Tuesday, June 23, 2009

Minutes of Meeting of June 22, 2009



We met at Shirley's home June 22 and fell in love with her new kitchen! In attendance were Shirley, Linda, Colette, Janet, Jolene, and Colette's guest Jane (who had originally suggested the book under discussion). We all enjoyed Mary Ann Shaffer's and Annie Barrows' book The Guernsey Literary and Potato Peel Pie Society. Shirley served, among other treats, potato hors d'oeuvres, pork nibblies, and meringue desserts, all featured in the book.

Sergeant-at-arms Jolene brought the evening to order using a hammer (see p.48 of the book), and Colette followed up with background information on the authors and on 18th-century essayist Charles Lamb, whose literature was the reason the fictitious correspondence between the Dawsey and Juliet characters began in the first place. Colette noted that Mary Ann Shaffer had gone to Guernsey on a whim in 1976 and developed an interest in the fact that the Channel Islands had been occupied during the war. Ms. Shaffer unfortunately died a few months before her work was finished, and her niece Annie Barrows, an accomplished author in her own right, helped complete and polish the work and get it to print.

Everyone loved the style of the book and found it ironic that the author originally thought it would be easier to write a series of letters than a regular narrative. She discovered that to develop characters and keep each of their voices consistent were no small feats, but she was successful. The humourous description of people like Adelaide ("a woman too good for daily wear" p.125) and of chickens "with razor lips and back-to-back eyeballs" (p. 127) were all appreciated. Janet commented from personal experience that the postal system in England, at least in the late 80's and early 90's, was exceptional, and people wrote letters because telephoning was expensive. Others appreciated the fact that the history of the Channel Islands and the war were included as a backdrop to the story and that the premise of the book was a club not unlike Muse and Views in many ways, where books seem to have a "homing instinct, bringing them to perfect readers." (p.10) The happy ending meant Linda didn't have to give us an assignment to write an alternative!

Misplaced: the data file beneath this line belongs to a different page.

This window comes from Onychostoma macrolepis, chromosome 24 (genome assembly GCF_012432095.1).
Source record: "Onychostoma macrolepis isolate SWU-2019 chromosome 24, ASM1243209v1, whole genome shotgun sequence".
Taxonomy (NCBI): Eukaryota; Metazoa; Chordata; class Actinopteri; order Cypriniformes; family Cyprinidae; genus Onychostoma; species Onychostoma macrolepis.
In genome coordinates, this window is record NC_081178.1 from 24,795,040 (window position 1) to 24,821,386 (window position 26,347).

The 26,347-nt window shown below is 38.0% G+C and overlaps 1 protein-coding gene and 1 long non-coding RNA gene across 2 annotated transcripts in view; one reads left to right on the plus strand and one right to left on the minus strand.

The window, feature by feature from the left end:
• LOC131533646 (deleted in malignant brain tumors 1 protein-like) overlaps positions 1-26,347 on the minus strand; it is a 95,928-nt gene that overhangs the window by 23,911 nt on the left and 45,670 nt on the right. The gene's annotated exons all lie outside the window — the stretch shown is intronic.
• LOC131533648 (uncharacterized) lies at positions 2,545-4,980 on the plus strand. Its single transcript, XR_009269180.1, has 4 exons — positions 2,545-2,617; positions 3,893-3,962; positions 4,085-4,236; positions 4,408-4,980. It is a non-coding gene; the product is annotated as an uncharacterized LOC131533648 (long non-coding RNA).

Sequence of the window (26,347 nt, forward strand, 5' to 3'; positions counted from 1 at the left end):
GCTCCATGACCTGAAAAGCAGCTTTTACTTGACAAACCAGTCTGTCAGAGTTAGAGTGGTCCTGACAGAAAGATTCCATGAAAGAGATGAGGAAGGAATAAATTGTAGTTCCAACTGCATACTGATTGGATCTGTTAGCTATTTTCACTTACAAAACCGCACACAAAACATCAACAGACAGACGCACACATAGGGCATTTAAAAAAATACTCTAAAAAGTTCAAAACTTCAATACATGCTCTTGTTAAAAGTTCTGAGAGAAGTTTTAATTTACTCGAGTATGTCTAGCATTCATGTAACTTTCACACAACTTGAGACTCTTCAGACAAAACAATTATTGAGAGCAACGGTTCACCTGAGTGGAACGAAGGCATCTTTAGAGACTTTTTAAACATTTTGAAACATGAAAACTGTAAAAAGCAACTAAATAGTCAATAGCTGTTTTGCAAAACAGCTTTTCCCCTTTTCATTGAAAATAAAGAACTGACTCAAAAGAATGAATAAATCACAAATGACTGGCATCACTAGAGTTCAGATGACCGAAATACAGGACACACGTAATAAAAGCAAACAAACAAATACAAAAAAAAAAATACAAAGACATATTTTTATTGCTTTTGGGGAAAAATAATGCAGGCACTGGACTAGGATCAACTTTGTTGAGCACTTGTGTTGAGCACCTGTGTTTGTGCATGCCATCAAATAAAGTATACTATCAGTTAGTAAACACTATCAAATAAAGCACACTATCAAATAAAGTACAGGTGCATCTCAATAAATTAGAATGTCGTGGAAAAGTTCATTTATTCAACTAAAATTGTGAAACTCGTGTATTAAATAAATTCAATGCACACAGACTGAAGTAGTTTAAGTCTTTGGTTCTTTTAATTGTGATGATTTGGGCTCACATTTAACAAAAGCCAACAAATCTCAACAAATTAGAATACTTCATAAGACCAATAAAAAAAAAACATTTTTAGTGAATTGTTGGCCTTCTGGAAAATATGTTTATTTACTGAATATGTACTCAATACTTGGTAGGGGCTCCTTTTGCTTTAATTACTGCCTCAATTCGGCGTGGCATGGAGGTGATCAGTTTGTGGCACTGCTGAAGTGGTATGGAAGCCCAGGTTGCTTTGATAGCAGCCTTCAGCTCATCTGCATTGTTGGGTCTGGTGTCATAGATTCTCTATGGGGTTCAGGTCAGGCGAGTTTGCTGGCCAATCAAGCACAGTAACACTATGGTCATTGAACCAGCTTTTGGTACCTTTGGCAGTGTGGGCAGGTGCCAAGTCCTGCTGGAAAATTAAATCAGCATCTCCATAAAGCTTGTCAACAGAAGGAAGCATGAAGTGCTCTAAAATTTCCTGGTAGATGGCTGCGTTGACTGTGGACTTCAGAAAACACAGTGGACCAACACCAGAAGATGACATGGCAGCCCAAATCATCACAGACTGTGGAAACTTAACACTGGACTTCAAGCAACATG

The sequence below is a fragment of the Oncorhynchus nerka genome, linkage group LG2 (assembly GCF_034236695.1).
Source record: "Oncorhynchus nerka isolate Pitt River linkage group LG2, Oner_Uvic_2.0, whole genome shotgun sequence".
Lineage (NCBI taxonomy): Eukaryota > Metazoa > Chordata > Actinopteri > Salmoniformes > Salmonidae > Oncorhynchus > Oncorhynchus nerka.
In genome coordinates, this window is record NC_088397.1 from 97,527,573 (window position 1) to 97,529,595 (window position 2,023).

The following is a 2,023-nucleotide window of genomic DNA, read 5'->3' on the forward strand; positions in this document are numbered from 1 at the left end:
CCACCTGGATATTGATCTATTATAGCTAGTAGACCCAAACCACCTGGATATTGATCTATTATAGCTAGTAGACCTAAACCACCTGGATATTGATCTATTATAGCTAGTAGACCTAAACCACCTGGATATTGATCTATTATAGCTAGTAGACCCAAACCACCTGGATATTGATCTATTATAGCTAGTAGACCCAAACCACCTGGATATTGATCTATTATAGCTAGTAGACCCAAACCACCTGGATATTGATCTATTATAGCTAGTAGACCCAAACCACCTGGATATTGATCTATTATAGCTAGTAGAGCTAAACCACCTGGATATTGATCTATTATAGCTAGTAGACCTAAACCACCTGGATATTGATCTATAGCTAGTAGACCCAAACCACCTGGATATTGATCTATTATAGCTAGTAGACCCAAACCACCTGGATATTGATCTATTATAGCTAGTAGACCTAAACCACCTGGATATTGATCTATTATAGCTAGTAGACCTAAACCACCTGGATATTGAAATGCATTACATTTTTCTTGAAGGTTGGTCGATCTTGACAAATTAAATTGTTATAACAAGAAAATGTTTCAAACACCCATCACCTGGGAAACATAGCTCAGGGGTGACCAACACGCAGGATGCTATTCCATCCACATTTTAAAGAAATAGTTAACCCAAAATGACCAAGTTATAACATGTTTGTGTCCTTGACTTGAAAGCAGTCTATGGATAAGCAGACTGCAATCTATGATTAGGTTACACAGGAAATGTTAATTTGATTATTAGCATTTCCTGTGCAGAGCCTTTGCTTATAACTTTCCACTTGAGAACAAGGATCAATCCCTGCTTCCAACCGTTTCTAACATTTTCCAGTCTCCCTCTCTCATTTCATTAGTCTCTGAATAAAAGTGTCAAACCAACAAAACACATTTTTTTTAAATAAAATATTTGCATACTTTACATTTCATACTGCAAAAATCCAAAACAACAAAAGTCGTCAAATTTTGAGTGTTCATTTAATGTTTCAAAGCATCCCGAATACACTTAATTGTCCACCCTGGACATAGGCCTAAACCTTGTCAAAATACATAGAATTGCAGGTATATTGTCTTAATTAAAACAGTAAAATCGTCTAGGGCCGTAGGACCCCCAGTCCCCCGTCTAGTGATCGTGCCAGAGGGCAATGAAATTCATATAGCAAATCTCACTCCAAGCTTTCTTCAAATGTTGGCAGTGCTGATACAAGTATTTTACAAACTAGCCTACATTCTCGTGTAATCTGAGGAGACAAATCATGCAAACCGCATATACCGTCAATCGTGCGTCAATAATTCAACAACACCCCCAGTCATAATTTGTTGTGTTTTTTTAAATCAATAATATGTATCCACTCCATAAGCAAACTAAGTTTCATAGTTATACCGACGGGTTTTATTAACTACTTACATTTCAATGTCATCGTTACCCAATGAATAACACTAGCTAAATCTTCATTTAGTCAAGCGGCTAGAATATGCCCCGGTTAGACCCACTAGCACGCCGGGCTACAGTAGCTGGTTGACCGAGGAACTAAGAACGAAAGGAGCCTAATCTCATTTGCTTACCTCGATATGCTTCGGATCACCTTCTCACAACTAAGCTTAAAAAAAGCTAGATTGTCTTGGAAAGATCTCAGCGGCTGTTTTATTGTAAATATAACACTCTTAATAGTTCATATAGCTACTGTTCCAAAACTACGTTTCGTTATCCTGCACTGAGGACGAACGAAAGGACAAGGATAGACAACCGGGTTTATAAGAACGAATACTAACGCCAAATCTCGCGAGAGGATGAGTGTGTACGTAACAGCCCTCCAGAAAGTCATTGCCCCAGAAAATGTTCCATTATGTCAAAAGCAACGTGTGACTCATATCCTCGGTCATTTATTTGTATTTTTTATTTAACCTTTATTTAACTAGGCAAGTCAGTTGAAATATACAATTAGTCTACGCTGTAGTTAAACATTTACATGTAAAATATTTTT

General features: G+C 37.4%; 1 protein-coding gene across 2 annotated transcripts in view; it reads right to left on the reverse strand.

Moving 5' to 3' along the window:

To those who were away, we missed you. Of particular interest is the fact that our usual blogger Michèle is on a road tour and has even visited Stanley Park, a famous site in one of our recent book choices. As well, Beth sent regrets but suggested 84 Charring Cross Road as a suitable summer read, with an epistolary theme similar to tonight's book.

Enjoy your summer. See you back at Muse Sept. 28 at Colette's for discussion of Lisa See's Snowflower and the Secret Fan. Happy reading, Jolene

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